The United States has the world's most violent weather, receiving more high-impact extreme weather incidents than any other country in the world.
2. An extra on the set of Star Trek IV ad-libbed a line that made it into the final movie. Since she wasn't an actor, she then had to be registered to the Screen Actors Guild since membership was required for anyone with speaking lines in a movie.
3. American TV personality Paula Deen (of deep-fried cheesecake and doughnut hamburger fame) kept her diabetes diagnosis secret for 3 years. She also announced she took sponsorship from a diabetes drug company the day she revealed her condition.
4. Chrysler made a car with a turbine engine that could run on everything from perfume to peanut oil. Adolfo Mateos, the President of Mexico fueled one with Tequila.
5. In 2012, an Indian nurse named Jacintha Saldanha looking after the Duchess of Cambridge was prank called by an Australian radio station pretending to be the Queen. This led to her revealing confidential information which was then broadcast on the radio. 3 days later, she committed suicide by hanging.
Given their lack of empathy, psychopaths are not susceptible to contagious yawning, according to a study conducted in 2015 at Baylor University.
7. Harrison Ford got his ear pierced at the popular preteen store, Claire’s Accessories. After the piercing, he signed a notepad to the woman who pierced his ear: "To Tavora. You made a hole in me. Harrison Ford."
8. Black American Sign Language (BASL) is a dialect of American Sign Language (ASL), used most commonly by deaf African-Americans in the United States, that diverged from ASL largely as a result of the segregation of schools in the American South.
9. Many of the props used in the 2009 film ‘District 9’ were reused from a planned Halo movie that fell through.
10. Decision fatigue refers to that weary feeling you get when you are overly stressed by the endless amount of decisions you’ve had to make throughout the day, from what to eat for lunch to more complicated decisions that involve our emotional, financial, and physical well-being.
“Barcode Battler” was a handheld game released in 1991. The “barcode gaming system” came with a variety of cards containing barcodes; each representing a player, enemy, or power up. Players could also experiment to find barcode monsters from everyday products like food and cleaning supplies.
12. As President Grover Cleveland and his wife were moving out of the White House, she told staff to take care of the place because "We are coming back four years from today." Cleveland won another term and moved back in four years later.
13. Screech owls bring Texas blind snakes into their nests so the snakes will eat the parasites that feed on the owlets.
14. Between the years 4000 of 3500 B.C., the Tripolye culture which was centered around the modern Moldova in Eastern Europe built the largest settlements in the world at that time. They were inhabited by 20,000 to 46,000 people. Cities of this size only reappeared in Mesopotamia a Millennium later.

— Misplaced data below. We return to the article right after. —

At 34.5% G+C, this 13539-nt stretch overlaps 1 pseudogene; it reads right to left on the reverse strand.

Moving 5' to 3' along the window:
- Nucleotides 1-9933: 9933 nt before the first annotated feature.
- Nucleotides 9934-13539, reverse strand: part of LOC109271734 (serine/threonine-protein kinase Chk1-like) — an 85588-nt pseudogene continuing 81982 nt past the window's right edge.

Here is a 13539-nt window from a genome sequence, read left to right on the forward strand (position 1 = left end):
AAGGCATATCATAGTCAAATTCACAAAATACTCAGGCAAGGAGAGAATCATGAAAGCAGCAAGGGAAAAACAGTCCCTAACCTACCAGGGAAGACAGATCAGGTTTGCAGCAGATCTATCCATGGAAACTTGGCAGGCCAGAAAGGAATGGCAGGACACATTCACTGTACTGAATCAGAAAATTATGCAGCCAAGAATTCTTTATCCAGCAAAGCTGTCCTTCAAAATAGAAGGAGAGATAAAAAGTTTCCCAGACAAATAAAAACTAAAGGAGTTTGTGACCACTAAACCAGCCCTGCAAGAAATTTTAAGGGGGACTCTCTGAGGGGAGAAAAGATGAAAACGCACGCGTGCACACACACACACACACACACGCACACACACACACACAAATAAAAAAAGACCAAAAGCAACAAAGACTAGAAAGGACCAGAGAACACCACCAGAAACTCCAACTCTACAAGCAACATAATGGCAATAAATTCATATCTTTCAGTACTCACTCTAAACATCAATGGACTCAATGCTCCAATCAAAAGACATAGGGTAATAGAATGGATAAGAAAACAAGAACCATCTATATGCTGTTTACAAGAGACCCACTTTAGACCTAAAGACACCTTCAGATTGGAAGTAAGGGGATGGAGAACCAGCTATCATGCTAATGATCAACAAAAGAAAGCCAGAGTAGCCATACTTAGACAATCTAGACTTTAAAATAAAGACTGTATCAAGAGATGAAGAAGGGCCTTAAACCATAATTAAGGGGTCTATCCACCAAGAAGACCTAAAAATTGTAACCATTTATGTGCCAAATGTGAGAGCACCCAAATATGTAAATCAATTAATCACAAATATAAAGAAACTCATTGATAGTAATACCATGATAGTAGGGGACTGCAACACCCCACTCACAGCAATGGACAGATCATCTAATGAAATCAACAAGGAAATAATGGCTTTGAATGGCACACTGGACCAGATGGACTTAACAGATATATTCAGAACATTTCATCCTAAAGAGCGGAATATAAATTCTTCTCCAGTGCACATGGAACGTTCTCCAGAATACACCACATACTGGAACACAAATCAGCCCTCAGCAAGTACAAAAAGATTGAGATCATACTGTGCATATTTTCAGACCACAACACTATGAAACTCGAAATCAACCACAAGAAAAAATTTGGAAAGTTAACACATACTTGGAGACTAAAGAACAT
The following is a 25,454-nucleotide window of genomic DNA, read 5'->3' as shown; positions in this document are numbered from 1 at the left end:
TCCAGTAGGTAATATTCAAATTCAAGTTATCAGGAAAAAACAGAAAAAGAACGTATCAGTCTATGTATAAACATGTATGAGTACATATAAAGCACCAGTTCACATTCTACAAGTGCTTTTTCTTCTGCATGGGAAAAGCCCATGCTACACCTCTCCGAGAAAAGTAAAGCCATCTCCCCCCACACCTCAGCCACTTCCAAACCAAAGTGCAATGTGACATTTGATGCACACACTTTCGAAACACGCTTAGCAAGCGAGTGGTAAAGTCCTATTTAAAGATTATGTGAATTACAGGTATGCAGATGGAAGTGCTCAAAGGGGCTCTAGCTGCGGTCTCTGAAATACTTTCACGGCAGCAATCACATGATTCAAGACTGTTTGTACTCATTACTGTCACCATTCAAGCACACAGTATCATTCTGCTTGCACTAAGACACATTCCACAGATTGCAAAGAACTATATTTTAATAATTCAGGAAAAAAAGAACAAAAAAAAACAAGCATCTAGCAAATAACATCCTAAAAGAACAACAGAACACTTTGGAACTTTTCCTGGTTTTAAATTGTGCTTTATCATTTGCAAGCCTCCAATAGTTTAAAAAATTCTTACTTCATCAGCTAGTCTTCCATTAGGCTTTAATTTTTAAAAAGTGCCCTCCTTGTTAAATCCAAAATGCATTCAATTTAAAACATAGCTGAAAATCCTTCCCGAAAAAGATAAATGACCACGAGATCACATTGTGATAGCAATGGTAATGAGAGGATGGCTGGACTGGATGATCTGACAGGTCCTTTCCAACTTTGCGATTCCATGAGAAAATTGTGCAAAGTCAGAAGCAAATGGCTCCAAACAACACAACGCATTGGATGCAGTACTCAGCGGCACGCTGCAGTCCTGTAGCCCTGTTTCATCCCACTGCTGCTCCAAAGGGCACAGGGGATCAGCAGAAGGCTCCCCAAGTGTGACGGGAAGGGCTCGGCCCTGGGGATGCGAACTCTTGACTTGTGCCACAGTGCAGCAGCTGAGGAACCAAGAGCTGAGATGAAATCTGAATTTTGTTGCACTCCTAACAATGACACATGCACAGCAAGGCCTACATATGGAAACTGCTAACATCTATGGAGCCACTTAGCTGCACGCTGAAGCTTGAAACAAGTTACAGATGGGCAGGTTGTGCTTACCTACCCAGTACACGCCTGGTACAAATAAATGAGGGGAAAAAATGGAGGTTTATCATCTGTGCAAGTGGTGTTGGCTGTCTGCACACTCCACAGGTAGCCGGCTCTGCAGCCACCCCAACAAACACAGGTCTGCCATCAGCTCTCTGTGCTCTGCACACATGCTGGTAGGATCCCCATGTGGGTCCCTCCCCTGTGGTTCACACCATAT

15. Macaroons and macarons are not the same things. Macaroons are American coconut-based cookies. Macarons are French (originally Italian) meringue-based confection made up of two cookies with filling in the center.
Orville Wright, the co-inventor of the airplane was still alive when the sound barrier was broken in 1947 by Chuck Yeager.
17. Towards the end of filming the first Harry Potter film, Daniel Radcliffe's voice broke. For the final filmed scenes, a "soundalike" child actor, Joe Sowerbutts, was recruited to overdub his lines in post-production.
18. The 442nd Infantry Regiment was comprised almost entirely of Japanese American soldiers during World War 2. In total, about 18,000 men served, ultimately earning 9,486 Purple Hearts and 21 Medals of Honor, making it the most decorated combat unit in US history.
19. A Marine Corps veteran by the name of John "Chick" Donohue snuck into Vietnam in 1967 during the ongoing war simply to deliver beer to his friends in combat.
20. Jerry Lawson pioneered home video gaming in the 1970s by helping to invent the Fairchild Channel F, the first system with interchangeable cartridges. One of the few black engineers in computing at the time, he, unfortunately, received less recognition than deserved due to the Channel F's poor sales.
Dr. Khurshid Guru, the director of Robotic Surgery at Roswell Park Cancer Institute in New York, saved the life of a child having an asthma attack aboard his transatlantic flight, by making a makeshift inhaler with a water bottle, cup, some tape, and an oxygen tank.
22. 44% of deaths among Russian soldiers are due to suicide after being a victim of a systematic abuse called Dedovshchina.
23. Edward Craven Walker, the inventor of the Lava Light was an accountant and originally didn’t envision his product associating with groovy psychedelic hippie culture. An ad for them in the straight-laced American Bar Association Journal pitched an “executive” desk version mounted on a walnut base beside a ballpoint pen.
24. The names at the 9/11 memorial are not organized alphabetically, by company or location, but rather by how close of a relationship that person had with those names around them.
25. The shape of Pringles purposely causes a loud sound when consumed. This loud noise causes people to perceive the chips as fresher and crispier.